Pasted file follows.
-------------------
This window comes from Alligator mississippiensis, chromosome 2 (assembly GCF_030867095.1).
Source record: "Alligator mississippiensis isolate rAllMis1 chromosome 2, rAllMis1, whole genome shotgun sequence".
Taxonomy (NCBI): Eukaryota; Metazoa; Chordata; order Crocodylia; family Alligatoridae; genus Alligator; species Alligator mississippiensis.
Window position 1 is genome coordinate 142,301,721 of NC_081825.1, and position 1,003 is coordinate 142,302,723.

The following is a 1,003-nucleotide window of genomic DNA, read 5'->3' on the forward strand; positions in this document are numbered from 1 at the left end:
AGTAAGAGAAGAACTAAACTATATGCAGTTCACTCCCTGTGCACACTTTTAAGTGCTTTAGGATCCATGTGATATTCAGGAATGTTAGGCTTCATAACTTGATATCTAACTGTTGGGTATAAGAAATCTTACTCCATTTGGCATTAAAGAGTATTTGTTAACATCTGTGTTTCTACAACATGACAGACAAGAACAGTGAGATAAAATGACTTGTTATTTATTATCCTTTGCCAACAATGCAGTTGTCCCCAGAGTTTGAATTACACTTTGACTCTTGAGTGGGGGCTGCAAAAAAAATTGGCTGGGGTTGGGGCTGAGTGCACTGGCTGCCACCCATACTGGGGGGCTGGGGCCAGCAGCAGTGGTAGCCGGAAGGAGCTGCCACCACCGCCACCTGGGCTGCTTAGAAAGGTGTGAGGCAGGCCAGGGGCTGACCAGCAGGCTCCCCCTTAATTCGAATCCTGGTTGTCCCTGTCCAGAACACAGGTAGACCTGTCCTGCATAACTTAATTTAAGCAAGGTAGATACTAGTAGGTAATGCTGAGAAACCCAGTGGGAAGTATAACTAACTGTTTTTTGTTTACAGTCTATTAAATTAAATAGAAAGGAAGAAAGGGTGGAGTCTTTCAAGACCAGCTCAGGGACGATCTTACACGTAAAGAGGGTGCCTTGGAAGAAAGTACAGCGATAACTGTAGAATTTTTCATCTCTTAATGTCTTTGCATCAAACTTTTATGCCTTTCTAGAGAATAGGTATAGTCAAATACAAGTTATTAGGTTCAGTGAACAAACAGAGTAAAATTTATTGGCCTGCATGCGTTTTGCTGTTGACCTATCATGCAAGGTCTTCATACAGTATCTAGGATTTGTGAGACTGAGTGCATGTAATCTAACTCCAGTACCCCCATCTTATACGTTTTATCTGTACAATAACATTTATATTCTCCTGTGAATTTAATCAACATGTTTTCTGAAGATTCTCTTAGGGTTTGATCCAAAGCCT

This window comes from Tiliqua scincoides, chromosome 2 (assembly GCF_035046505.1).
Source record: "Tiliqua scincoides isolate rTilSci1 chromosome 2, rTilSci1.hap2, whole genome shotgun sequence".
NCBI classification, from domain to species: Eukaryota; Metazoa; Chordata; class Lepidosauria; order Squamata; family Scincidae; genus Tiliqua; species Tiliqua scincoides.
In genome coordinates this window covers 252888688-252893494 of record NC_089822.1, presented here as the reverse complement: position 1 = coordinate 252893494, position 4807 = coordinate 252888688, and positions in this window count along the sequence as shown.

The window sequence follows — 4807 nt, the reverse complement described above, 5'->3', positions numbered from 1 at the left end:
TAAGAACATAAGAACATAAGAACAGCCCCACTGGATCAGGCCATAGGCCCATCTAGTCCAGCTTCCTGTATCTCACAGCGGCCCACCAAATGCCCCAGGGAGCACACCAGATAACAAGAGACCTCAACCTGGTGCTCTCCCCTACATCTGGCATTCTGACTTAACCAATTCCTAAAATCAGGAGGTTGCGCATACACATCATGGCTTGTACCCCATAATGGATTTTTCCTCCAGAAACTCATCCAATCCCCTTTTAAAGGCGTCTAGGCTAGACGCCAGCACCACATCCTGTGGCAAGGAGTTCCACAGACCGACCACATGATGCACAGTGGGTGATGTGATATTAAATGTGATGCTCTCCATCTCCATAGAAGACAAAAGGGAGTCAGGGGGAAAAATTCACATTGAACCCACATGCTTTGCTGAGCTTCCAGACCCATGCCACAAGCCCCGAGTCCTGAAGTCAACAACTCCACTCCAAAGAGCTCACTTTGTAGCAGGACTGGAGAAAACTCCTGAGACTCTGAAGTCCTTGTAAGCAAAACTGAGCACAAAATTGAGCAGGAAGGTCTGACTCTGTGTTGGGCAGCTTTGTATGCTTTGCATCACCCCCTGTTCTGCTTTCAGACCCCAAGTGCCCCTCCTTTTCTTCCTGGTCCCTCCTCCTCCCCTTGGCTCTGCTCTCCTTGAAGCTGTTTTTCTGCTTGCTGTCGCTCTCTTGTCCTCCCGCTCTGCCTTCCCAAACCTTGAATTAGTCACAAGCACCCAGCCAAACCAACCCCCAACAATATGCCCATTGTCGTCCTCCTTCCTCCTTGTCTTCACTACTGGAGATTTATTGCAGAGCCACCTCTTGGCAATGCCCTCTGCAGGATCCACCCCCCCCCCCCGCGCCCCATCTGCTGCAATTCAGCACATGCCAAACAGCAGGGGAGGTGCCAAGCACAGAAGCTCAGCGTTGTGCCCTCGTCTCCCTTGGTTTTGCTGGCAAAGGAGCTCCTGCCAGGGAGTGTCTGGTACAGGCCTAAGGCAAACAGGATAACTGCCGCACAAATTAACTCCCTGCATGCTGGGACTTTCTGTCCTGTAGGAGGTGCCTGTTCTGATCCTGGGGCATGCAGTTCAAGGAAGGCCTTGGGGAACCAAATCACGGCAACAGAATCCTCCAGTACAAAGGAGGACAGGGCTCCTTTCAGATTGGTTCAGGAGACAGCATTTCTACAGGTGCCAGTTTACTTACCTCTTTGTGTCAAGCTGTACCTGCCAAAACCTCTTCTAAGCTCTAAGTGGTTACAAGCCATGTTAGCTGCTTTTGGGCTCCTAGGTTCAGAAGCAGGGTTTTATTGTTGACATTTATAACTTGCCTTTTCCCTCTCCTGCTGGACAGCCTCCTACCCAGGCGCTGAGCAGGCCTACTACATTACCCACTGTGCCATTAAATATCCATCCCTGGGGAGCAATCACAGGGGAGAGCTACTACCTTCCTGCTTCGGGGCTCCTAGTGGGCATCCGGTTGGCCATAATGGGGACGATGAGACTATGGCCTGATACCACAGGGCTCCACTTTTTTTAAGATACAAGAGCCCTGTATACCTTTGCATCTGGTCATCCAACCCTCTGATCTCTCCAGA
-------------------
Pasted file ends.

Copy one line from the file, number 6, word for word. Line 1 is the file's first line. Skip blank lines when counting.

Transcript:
AGTAAGAGAAGAACTAAACTATATGCAGTTCACTCCCTGTGCACACTTTTAAGTGCTTTAGGATCCATGTGATATTCAGGAATGTTAGGCTTCATAACTTGATATCTAACTGTTGGGTATAAGAAATCTTACTCCATTTGGCATTAAAGAGTATTTGTTAACATCTGTGTTTCTACAACATGACAGACAAGAACAGTGAGATAAAATGACTTGTTATTTATTATCCTTTGCCAACAATGCAGTTGTCCCCAGAGTTTGAATTACACTTTGACTCTTGAGTGGGGGCTGCAAAAAAAATTGGCTGGGGTTGGGGCTGAGTGCACTGGCTGCCACCCATACTGGGGGGCTGGGGCCAGCAGCAGTGGTAGCCGGAAGGAGCTGCCACCACCGCCACCTGGGCTGCTTAGAAAGGTGTGAGGCAGGCCAGGGGCTGACCAGCAGGCTCCCCCTTAATTCGAATCCTGGTTGTCCCTGTCCAGAACACAGGTAGACCTGTCCTGCATAACTTAATTTAAGCAAGGTAGATACTAGTAGGTAATGCTGAGAAACCCAGTGGGAAGTATAACTAACTGTTTTTTGTTTACAGTCTATTAAATTAAATAGAAAGGAAGAAAGGGTGGAGTCTTTCAAGACCAGCTCAGGGACGATCTTACACGTAAAGAGGGTGCCTTGGAAGAAAGTACAGCGATAACTGTAGAATTTTTCATCTCTTAATGTCTTTGCATCAAACTTTTATGCCTTTCTAGAGAATAGGTATAGTCAAATACAAGTTATTAGGTTCAGTGAACAAACAGAGTAAAATTTATTGGCCTGCATGCGTTTTGCTGTTGACCTATCATGCAAGGTCTTCATACAGTATCTAGGATTTGTGAGACTGAGTGCATGTAATCTAACTCCAGTACCCCCATCTTATACGTTTTATCTGTACAATAACATTTATATTCTCCTGTGAATTTAATCAACATGTTTTCTGAAGATTCTCTTAGGGTTTGATCCAAAGCCT